We really need to have Portland-Bellingham as a fallback in case the international border nixes the Seattle-Vancouver line or supporesses ridership too much to make it practical. The paper doesn’t even mention this risk, even though it mentions other risks. I used to go to Vancouver every month but I stopped partly because of the tiresomeness of dealing with the border guards and the uncertainty each time of whether I’d be facing a waving through, long questioning, turning away or banning. When the reaction to 9/11 made it worse I decided it wasn’t worth it anymore. And the current administration is making the US even less attractive for non-Americans to visit. All that could eliminate a third or half of the potential ridership right there. The European HSR corridors cited in the paper are within one country, so they don’t have this factor. Plus they’re building on an existing strong investment in rail transit and HSR, whereas in this case it would be the “first one” for most of the US, so it better not fail merely because the international issues couldn’t be worked out, and it would be foolish to make it so dependent on them.

      “A two track high speed guideway can reliably support 6 8 trains per hour in each direction. This would mean a train connecting Seattle and Vancouver every 10 15 minutes, with some operating as non stop express and others stopping at Everett and Bellingham.”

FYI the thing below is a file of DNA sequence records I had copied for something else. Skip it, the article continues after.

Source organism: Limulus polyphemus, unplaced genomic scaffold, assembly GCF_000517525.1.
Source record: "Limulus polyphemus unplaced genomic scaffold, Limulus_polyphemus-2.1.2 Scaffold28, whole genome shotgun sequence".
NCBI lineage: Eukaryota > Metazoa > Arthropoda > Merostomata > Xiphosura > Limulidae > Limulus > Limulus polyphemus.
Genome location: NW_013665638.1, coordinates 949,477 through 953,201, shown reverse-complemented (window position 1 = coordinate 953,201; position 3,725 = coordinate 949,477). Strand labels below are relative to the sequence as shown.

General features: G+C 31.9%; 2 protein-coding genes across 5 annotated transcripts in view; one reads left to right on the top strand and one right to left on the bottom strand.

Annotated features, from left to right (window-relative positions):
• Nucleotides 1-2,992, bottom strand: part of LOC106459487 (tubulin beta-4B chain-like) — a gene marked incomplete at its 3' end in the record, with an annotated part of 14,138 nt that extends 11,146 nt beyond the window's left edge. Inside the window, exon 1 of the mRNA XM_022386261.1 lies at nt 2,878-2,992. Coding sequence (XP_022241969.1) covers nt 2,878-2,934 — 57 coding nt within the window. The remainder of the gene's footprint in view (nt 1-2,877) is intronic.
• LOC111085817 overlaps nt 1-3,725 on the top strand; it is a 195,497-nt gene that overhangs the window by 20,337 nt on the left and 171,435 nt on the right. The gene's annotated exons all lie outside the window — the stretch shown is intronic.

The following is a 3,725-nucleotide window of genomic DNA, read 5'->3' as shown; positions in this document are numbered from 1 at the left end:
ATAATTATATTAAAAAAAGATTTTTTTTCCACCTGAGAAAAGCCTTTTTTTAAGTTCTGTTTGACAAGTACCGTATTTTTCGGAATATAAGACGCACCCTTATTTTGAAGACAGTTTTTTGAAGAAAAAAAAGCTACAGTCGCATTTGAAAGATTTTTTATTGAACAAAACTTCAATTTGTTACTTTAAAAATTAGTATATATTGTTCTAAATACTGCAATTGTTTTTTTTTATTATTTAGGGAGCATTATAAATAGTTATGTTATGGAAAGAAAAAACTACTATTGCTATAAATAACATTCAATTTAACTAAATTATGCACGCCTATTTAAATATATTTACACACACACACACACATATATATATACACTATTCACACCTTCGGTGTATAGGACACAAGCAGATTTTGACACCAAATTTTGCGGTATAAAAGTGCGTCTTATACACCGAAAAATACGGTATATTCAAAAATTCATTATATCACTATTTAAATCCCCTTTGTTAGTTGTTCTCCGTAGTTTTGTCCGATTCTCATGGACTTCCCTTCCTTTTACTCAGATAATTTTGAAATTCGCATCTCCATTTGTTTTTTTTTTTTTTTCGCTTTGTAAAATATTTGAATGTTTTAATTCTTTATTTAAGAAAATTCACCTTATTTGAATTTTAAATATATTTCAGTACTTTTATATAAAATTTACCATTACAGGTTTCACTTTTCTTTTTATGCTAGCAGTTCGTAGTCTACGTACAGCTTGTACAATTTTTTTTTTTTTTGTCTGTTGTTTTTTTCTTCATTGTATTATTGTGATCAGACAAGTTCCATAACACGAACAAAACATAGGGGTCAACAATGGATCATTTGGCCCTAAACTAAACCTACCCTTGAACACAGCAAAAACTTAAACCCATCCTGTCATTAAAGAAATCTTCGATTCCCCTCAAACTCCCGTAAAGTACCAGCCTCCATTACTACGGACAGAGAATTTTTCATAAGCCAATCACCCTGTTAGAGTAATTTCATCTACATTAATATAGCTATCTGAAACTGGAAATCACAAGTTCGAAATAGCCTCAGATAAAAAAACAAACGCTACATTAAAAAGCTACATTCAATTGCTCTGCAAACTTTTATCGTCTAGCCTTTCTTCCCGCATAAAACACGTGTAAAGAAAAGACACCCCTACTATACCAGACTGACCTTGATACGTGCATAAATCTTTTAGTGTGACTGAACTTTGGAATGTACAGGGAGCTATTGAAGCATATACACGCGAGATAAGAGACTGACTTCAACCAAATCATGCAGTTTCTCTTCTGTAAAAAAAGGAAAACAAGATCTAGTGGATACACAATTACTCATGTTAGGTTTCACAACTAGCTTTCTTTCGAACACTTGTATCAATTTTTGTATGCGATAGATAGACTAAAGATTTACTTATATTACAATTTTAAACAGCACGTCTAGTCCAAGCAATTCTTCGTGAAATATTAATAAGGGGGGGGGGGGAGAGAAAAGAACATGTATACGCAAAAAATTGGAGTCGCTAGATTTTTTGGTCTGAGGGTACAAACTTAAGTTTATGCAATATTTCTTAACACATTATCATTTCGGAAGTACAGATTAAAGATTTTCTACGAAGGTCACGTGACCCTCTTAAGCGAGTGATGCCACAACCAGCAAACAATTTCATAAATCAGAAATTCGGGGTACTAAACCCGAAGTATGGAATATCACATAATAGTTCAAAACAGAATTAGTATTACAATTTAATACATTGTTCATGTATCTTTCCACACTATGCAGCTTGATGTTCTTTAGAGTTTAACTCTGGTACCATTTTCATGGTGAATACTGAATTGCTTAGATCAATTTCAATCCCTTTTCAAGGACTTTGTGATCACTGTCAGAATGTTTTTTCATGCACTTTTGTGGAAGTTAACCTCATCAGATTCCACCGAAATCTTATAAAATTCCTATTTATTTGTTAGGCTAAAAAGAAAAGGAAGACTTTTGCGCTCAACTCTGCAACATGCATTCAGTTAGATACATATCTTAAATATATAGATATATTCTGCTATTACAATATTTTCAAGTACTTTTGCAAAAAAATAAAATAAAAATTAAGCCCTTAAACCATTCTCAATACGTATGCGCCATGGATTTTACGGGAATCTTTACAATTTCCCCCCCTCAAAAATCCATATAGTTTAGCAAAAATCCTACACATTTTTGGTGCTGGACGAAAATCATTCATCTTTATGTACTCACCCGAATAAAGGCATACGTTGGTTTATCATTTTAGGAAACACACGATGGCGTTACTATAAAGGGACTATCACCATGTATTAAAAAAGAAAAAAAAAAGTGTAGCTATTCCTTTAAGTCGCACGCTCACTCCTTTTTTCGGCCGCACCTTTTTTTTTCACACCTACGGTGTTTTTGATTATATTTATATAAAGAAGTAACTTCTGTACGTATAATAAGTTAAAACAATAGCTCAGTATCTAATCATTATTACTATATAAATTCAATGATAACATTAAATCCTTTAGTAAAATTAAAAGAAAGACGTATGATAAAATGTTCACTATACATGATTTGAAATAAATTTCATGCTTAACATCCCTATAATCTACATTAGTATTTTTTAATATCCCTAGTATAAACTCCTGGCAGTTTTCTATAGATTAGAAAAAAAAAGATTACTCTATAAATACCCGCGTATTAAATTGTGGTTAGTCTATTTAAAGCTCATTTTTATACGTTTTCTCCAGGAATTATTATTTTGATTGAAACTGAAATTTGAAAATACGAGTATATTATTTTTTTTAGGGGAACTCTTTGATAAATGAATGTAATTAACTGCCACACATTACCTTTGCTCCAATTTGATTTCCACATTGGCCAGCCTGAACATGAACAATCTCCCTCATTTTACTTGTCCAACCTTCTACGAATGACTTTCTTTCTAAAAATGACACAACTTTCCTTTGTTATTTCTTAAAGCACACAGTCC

Um, which existing HSRs are that frequent? My impression is they run a few times a day, or hourly at most.

      I support this study because they’re doing it, and hopefully something good will come out of it even if it’s not 100% HSR on Seattle-Vancouver with extensions to Portland and Spokane. Maybe it will at least move the ball forward and get the state and province to prioritize improving Cascades and commuter rail and study a Seattle-Spokane route.

      1. Is HSR the same thing as Japanese suburban bullet trains? I thought HSR was intercity trains like Eurostar and Thalys and the ones crossing France and Spain.

      2. Mike, the “bullet train” is intercity. Tokyo-Osaka is the world’s first true dedicated high speed rail system, opened in the 1960s. The distance between the two cities is the same as Vancouver BC-Portland, about 300 miles. The express trains only make six stops, serving only the five largest cities, but they run the most frequently. The locals serve 17 stops but run hourly or less frequently.

  8. SMART seems more like Sounder than like Link–a commuter rail, though one which doesn’t go to the core downtown.

    1. It is commuter rail. It runs in a heavy rail corridor and has Sounder-like trains. (Somebody will probably tell me why they’re not like Sounder.) The schedule is 16 trips weekdays between 4am and 10pm (30-90 minute freq, with a 3-hour gap around noon), and 5 trips weekends between 10am and 10pm (1-4 hour freq). The southern station is in downtown San Rafael. “For SMART riders using a Clipper card, free shuttle service to the Larkspur Ferry Terminal is available as part of your SMART fare via Golden Gate Transit Route 31.” The Larkspur ferry goes to San Francisco. A Larkspur station is “fully funded and … expected to be completed in 2018.”

Comments are closed.